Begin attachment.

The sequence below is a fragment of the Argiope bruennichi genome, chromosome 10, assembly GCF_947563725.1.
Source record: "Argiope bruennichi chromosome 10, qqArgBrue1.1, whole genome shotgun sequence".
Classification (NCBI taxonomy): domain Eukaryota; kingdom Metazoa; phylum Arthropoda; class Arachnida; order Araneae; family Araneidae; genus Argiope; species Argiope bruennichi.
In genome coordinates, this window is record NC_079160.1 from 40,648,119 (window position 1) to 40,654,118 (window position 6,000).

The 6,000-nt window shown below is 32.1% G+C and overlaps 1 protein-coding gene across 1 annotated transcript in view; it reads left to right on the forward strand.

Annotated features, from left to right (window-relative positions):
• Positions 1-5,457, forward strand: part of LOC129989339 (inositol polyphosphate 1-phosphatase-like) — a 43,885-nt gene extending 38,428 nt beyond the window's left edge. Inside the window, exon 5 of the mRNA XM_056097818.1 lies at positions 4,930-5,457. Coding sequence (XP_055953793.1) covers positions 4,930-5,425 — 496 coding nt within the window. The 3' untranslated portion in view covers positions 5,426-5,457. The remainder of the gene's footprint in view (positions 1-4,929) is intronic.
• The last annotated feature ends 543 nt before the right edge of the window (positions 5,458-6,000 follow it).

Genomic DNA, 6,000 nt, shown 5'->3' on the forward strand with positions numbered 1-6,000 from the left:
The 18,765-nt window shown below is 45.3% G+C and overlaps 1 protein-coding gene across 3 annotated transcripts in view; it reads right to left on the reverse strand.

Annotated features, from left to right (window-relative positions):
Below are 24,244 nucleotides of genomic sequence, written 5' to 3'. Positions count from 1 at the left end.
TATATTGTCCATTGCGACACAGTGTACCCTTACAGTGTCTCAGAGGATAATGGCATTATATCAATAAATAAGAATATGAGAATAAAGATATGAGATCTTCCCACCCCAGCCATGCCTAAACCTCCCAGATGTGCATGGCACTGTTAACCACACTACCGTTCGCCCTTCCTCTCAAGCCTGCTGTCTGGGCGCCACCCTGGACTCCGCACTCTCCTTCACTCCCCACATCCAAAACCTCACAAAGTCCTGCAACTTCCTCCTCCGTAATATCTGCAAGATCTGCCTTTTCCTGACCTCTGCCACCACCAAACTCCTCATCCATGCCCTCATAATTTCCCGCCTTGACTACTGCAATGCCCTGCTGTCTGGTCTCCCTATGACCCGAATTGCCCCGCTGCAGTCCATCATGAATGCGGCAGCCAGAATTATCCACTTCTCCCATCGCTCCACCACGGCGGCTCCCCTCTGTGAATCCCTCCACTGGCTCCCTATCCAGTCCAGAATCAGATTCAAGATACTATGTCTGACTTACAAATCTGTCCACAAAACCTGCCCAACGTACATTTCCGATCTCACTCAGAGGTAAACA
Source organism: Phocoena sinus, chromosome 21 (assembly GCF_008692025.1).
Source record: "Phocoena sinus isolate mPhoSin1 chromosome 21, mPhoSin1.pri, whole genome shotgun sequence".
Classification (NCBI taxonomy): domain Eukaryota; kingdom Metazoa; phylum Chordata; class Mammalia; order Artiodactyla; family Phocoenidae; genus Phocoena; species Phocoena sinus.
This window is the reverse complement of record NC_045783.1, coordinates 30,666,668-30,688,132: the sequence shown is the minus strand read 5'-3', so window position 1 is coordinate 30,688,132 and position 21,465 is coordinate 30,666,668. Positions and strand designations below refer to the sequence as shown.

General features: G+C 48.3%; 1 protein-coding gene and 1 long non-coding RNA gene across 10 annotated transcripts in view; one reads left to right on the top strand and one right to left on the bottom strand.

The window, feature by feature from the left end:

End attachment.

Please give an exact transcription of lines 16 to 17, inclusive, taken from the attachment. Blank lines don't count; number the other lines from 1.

Classification (NCBI taxonomy): domain Eukaryota; kingdom Metazoa; phylum Chordata; class Mammalia; order Artiodactyla; family Phocoenidae; genus Phocoena; species Phocoena sinus.
This window is the reverse complement of record NC_045783.1, coordinates 30,666,668-30,688,132: the sequence shown is the minus strand read 5'-3', so window position 1 is coordinate 30,688,132 and position 21,465 is coordinate 30,666,668. Positions and strand designations below refer to the sequence as shown.